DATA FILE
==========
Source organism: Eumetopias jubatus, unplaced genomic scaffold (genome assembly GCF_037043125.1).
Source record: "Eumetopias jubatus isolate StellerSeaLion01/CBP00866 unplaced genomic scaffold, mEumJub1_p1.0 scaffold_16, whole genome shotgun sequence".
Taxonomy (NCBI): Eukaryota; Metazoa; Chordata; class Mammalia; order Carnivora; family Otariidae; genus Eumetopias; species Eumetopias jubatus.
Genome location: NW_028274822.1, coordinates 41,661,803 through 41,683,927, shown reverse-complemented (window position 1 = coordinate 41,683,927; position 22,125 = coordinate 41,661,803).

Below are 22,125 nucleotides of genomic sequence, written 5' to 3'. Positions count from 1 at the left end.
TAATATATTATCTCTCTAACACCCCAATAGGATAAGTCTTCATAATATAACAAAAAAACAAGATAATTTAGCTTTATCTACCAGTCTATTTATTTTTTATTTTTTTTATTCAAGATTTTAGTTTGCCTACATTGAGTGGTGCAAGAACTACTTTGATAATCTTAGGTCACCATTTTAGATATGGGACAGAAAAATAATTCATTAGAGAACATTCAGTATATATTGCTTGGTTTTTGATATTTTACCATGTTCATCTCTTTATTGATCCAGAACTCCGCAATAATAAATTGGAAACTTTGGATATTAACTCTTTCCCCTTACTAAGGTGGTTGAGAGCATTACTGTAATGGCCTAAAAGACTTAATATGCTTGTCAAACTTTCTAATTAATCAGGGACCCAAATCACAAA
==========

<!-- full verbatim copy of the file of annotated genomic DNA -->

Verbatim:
Source organism: Eumetopias jubatus, unplaced genomic scaffold (genome assembly GCF_037043125.1).
Source record: "Eumetopias jubatus isolate StellerSeaLion01/CBP00866 unplaced genomic scaffold, mEumJub1_p1.0 scaffold_16, whole genome shotgun sequence".
Taxonomy (NCBI): Eukaryota; Metazoa; Chordata; class Mammalia; order Carnivora; family Otariidae; genus Eumetopias; species Eumetopias jubatus.
Genome location: NW_028274822.1, coordinates 41,661,803 through 41,683,927, shown reverse-complemented (window position 1 = coordinate 41,683,927; position 22,125 = coordinate 41,661,803).

Below are 22,125 nucleotides of genomic sequence, written 5' to 3'. Positions count from 1 at the left end.
TAATATATTATCTCTCTAACACCCCAATAGGATAAGTCTTCATAATATAACAAAAAAACAAGATAATTTAGCTTTATCTACCAGTCTATTTATTTTTTATTTTTTTTATTCAAGATTTTAGTTTGCCTACATTGAGTGGTGCAAGAACTACTTTGATAATCTTAGGTCACCATTTTAGATATGGGACAGAAAAATAATTCATTAGAGAACATTCAGTATATATTGCTTGGTTTTTGATATTTTACCATGTTCATCTCTTTATTGATCCAGAACTCCGCAATAATAAATTGGAAACTTTGGATATTAACTCTTTCCCCTTACTAAGGTGGTTGAGAGCATTACTGTAATGGCCTAAAAGACTTAATATGCTTGTCAAACTTTCTAATTAATCAGGGACCCAAATCACAAA